Nature's cure for the Covid blues
Chances are you are reading this article in a state of Covid enforced lockdown. Even if you aren’t in lockdown, you are no doubt having to vigilantly avoid others every time you step outside and might be feeling increasingly anxious and isolated.
These are unnatural times, and this is an unnatural way of being for our socially orientated species. The severe impact the pandemic is having on our mental health is escalating. It is both alleviated and compounded by our pre-existing overreliance on social media and technology to entertain and distract us. It helps us stay connected to others yet feel isolated by it as well.
If you doubt this, take a moment to try this little exercise. Put this article aside for 5 minutes.
Sit comfortably, close your eyes and try to focus your mind on your breath. Can you stay calm, relaxed, and focus on your breath for five minutes? How long before you feel fidgety, reach for your mobile or another device?
This can be a particularly revealing exercise. If you feel too busy to try this exercise, even more revealing. I know, I have a regular personal struggle with mobile phone addiction. The need to keep it close by, to check for incoming SMS and email messages can be overwhelming. On good days I can switch it off or leave it behind to walk the dogs, do some yoga or meditation, and feel a lot calmer as a result. On bad days it rarely leaves my side and I’m checking far too regularly.
As human beings, we instinctively know and feel we are a part of nature and intuitively feel the benefit from this connection. Whether it’s the energizing breath of a salt-laden sea breeze, the relaxing tranquility sitting in the garden or beside a pot plant in the corner of the room.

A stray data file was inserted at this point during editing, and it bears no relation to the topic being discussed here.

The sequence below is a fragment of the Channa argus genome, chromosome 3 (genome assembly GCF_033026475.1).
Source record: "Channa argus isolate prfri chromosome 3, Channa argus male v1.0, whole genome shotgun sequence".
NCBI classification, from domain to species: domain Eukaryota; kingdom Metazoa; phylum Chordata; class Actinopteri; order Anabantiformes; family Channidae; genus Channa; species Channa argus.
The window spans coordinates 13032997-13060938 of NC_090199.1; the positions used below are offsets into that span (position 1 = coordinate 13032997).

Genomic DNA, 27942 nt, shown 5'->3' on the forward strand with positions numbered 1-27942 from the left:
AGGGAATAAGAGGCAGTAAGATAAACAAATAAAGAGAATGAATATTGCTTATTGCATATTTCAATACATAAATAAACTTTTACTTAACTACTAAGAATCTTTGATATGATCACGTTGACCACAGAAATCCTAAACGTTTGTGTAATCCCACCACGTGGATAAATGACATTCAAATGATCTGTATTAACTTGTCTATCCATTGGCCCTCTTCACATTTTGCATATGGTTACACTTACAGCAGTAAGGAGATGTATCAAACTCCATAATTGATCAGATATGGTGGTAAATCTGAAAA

There is no more urgent a time to be reminded of this and the good news is nature’s remedy is all around us, easily accessible and free!
I am a children’s and young adult author and illustrator with a passion for inspiring people to care for and connect with themselves through nature. My author website, www.russell-irving.net, contains links to an array of organisations and resources to help on this journey as well as a growing list of free activities for kids which are based on my books.
My new book, ‘The Rhythm of the Beach’, is suited to older readers. It is a reminder that when one slows down enough to notice, the natural patterns of life are palpable. On one sandy Australian beach, spring marks the return of the hooded plover from its winter home. The book reveals the beauty in the natural progression of time, and lives, through the seasons and moods experienced at the beach. Readers are encouraged to take some time to find this beauty in nature. To step back and determine who they truly are and what is important to them, even if there is no immediate answer (evoking the ancient wisdom of Dadirri, an Aboriginal practice from the Malak Malak people of the Daly River in the Northern Territory).
‘The Adventures of Jessica Jones & Sox and Grandpa’ is a wildlife adventure suited to 7 to 11 year olds. It follows the antics and adventures of two Jack Russell terriers as they meet some of the unique animals and plants that live in the forests of northern NSW in Australia. The book was inspired by an encounter with a Yellow Monday Cicada, a reminder of the beautiful and mysterious creatures that we are surrounded by. Apart from the deafening noise they make, most people know very little about cicadas and yet they live in most countries of the world and are as strange and fantastical as anything a sci-fi illustrator could create.
Taking some time to slow down and bearing witness to the natural wonders surrounding us provides a reassuring reminder we are not alone in this world. I wish you all well on your journey in finding personal solace through connecting with the natural world around you.
Russell Irving, September 2021